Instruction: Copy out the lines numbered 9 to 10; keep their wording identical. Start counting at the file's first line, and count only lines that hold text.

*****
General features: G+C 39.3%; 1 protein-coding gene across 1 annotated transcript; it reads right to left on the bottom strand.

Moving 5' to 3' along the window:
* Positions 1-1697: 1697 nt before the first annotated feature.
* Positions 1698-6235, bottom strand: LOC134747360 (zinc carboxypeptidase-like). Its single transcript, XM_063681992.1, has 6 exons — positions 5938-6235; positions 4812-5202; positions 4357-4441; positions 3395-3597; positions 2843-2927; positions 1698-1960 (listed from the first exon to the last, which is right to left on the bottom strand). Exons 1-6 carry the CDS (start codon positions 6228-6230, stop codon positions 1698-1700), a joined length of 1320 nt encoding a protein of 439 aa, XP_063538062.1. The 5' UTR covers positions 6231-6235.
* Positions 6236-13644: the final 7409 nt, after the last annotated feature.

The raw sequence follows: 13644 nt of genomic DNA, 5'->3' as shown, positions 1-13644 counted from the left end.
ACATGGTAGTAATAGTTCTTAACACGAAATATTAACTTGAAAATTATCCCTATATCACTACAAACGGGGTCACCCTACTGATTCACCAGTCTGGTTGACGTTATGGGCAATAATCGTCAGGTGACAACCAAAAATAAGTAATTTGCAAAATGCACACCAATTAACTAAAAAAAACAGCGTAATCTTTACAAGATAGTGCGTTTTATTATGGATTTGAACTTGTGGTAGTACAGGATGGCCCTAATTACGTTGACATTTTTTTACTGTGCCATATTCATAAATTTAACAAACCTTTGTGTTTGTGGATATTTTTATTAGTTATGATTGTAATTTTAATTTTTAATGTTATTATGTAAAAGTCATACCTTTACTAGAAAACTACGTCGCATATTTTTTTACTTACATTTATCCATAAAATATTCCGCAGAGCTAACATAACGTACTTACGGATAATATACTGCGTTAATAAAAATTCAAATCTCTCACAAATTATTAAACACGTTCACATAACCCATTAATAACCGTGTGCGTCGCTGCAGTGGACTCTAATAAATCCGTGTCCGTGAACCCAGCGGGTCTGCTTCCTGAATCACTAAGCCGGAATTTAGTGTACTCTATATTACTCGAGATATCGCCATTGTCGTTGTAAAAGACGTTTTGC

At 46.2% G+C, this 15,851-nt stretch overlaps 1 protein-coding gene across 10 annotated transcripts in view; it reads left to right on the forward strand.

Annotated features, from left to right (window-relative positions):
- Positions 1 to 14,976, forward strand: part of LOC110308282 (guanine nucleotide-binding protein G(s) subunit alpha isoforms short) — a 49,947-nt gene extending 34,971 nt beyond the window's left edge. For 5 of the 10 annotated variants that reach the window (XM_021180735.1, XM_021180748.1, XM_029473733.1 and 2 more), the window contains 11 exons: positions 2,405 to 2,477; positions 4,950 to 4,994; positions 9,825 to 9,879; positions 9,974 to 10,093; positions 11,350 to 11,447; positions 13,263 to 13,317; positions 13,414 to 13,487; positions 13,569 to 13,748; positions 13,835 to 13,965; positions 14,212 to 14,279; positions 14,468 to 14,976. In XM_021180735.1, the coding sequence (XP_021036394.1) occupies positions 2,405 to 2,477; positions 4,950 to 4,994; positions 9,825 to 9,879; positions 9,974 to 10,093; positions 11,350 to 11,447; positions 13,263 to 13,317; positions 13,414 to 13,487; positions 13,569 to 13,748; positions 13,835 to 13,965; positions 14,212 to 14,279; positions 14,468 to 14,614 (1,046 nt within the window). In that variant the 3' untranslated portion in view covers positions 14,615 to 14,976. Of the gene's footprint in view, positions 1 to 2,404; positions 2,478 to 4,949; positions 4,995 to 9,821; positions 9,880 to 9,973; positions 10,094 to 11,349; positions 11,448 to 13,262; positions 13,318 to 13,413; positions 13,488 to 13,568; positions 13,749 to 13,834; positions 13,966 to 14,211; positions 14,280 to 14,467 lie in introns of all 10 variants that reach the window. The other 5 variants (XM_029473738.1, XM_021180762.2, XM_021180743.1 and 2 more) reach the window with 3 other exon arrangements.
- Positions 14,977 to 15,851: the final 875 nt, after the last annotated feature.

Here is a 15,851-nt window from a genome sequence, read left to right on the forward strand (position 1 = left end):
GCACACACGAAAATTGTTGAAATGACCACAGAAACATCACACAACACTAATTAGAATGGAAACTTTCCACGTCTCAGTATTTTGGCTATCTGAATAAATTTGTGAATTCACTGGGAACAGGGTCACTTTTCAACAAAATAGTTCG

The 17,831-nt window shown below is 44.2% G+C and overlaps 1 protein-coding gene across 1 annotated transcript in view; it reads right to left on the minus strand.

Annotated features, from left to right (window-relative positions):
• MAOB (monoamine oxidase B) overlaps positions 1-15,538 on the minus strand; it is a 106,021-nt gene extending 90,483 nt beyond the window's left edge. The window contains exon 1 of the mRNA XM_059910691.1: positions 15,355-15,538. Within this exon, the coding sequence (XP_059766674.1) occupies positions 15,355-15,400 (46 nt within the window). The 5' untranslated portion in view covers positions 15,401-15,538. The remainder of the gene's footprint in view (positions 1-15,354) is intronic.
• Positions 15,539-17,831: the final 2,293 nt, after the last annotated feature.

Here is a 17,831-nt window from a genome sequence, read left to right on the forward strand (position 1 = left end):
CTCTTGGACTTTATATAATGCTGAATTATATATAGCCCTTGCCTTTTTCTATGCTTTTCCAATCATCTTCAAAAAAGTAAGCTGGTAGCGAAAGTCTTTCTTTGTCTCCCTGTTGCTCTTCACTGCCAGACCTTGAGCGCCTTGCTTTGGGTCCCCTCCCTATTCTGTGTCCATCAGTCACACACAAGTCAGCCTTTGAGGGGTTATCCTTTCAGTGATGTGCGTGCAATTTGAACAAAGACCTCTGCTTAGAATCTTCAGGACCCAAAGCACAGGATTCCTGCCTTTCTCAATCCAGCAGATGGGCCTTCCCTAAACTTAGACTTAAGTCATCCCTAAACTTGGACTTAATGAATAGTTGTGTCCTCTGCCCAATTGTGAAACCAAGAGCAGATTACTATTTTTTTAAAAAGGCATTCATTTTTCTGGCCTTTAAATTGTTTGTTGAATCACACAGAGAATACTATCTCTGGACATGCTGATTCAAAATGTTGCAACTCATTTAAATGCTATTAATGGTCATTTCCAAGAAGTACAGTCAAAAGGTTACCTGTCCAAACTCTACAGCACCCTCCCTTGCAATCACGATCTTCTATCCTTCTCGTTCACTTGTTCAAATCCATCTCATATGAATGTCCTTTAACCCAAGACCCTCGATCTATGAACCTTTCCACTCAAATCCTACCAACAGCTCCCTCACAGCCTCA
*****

Annotated features, from left to right (window-relative positions):
- Positions 1 to 14,976, forward strand: part of LOC110308282 (guanine nucleotide-binding protein G(s) subunit alpha isoforms short) — a 49,947-nt gene extending 34,971 nt beyond the window's left edge. For 5 of the 10 annotated variants that reach the window (XM_021180735.1, XM_021180748.1, XM_029473733.1 and 2 more), the window contains 11 exons: positions 2,405 to 2,477; positions 4,950 to 4,994; positions 9,825 to 9,879; positions 9,974 to 10,093; positions 11,350 to 11,447; positions 13,263 to 13,317; positions 13,414 to 13,487; positions 13,569 to 13,748; positions 13,835 to 13,965; positions 14,212 to 14,279; positions 14,468 to 14,976. In XM_021180735.1, the coding sequence (XP_021036394.1) occupies positions 2,405 to 2,477; positions 4,950 to 4,994; positions 9,825 to 9,879; positions 9,974 to 10,093; positions 11,350 to 11,447; positions 13,263 to 13,317; positions 13,414 to 13,487; positions 13,569 to 13,748; positions 13,835 to 13,965; positions 14,212 to 14,279; positions 14,468 to 14,614 (1,046 nt within the window). In that variant the 3' untranslated portion in view covers positions 14,615 to 14,976. Of the gene's footprint in view, positions 1 to 2,404; positions 2,478 to 4,949; positions 4,995 to 9,821; positions 9,880 to 9,973; positions 10,094 to 11,349; positions 11,448 to 13,262; positions 13,318 to 13,413; positions 13,488 to 13,568; positions 13,749 to 13,834; positions 13,966 to 14,211; positions 14,280 to 14,467 lie in introns of all 10 variants that reach the window. The other 5 variants (XM_029473738.1, XM_021180762.2, XM_021180743.1 and 2 more) reach the window with 3 other exon arrangements.